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Tokyo court ruling says adultery OK if it’s for business: experts

by Yuzuha Oka

Staff Writer

A decision by the Tokyo District Court to reject a compensation case against a night club hostess who had a long-running sexual relationship with one of her clients effectively endorses adultery, experts say.

The ruling said the man’s wife was ineligible for compensation from the hostess because of the business motive for the relationship — to retain a good customer.

Similar suits in the past have awarded damages against a third party who had a sexual relationship with a married person, in what is considered a measure to support marriage.

The April 2014 ruling by presiding Judge Masamitsu Shiseki is discussed in the current edition of legal magazine Hanrei Times, which covers court cases. The magazine quoted judicial experts as saying it was the first-ever case to discuss the legitimacy of so-called makura eigyo, which roughly translates as “pillow sales tactic.”

“Makura eigyo” refers to a hostess maintaining a sexual relationship with a customer to ensure that he continues to visit the club regularly.

Some experts say the case may set a new precedent justifying extramarital affairs — as long as the third party is motivated by business interests.

In the lawsuit, the man’s wife demanded ¥4 million from the hostess for psychological distress. She alleged that the woman had conducted a sexual relationship with her husband, a company president, for over seven years.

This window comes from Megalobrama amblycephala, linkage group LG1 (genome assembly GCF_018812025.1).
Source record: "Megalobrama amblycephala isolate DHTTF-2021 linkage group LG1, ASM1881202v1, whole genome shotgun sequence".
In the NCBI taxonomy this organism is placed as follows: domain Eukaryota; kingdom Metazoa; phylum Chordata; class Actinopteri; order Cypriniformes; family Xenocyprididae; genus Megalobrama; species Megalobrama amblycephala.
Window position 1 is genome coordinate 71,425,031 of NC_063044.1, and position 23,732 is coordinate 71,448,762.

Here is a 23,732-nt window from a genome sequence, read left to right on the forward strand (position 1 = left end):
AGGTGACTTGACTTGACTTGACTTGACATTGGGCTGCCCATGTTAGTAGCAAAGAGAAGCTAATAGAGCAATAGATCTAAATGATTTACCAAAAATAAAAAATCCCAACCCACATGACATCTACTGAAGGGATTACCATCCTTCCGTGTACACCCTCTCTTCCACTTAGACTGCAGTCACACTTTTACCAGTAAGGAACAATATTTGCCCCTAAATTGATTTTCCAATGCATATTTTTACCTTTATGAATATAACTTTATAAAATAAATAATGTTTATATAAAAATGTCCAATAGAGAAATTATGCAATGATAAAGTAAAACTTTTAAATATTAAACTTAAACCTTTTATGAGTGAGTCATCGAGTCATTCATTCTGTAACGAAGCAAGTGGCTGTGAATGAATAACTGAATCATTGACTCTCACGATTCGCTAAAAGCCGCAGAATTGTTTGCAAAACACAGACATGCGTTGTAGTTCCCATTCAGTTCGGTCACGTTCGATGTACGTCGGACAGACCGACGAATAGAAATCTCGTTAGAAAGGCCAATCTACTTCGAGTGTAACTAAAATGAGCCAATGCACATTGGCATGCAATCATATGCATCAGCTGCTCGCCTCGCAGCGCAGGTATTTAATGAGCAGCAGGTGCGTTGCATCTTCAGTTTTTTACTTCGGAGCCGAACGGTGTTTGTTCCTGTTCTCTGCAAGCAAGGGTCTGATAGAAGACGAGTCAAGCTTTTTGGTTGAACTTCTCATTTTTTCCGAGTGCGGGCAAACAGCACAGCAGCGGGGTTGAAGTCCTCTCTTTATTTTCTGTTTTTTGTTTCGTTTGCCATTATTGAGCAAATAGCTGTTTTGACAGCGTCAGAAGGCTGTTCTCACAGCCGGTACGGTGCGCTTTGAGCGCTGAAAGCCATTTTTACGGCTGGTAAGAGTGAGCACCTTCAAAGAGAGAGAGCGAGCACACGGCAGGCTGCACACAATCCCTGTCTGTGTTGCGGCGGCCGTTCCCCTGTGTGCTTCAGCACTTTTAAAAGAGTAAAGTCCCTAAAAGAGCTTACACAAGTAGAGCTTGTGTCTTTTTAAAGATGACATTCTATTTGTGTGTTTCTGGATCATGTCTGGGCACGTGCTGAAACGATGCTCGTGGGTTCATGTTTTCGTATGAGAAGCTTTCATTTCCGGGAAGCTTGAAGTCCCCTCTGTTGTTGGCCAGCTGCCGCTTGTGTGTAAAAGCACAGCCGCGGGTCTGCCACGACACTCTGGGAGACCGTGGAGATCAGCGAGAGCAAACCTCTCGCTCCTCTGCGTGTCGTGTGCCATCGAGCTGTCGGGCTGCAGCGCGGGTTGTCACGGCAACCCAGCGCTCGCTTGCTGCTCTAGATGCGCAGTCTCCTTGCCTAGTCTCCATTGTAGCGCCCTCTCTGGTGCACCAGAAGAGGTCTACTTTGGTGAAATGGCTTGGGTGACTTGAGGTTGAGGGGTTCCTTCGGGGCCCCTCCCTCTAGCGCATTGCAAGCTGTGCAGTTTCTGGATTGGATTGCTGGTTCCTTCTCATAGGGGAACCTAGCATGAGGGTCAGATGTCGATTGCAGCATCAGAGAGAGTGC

But the court dismissed the claim, with the judge comparing the hostess to a prostitute, saying that the only difference is whether she received payment for sexual intercourse “directly” or “indirectly.”

As long as the intercourse is for business, it “does not harm the marital relationship at all,” the judge said.

The wife did not appeal the ruling, and the case was finalized.

Lawyer Katsuyuki Aoshima, who represented the wife in court, expressed strong concerns about the decision, calling it “a vicious precedent.”

“The judge did not need to introduce a new standard of allowing a sexual relationship outside marriage, introducing the word ‘makura eigyo’ out of nowhere,” Aoshima said.

He said neither defendant nor plaintiff had brought up the phrase in court. He added that the judge should have focused more on determining the facts, as the hostess denied having had sexual intercourse with the man.

“Without spending much time on confirming what happened, the judge concluded that the intercourse was a typical case of makura eigyo,” the lawyer said.

Aoshima said he fears the case may help weaken legal protections against adultery.

“Citizens should discuss whether compensation should be made by a hostess having a sexual relationship with a married man. A judgment like this case shouldn’t be set as a new standard without clear and logical reasoning,” he said.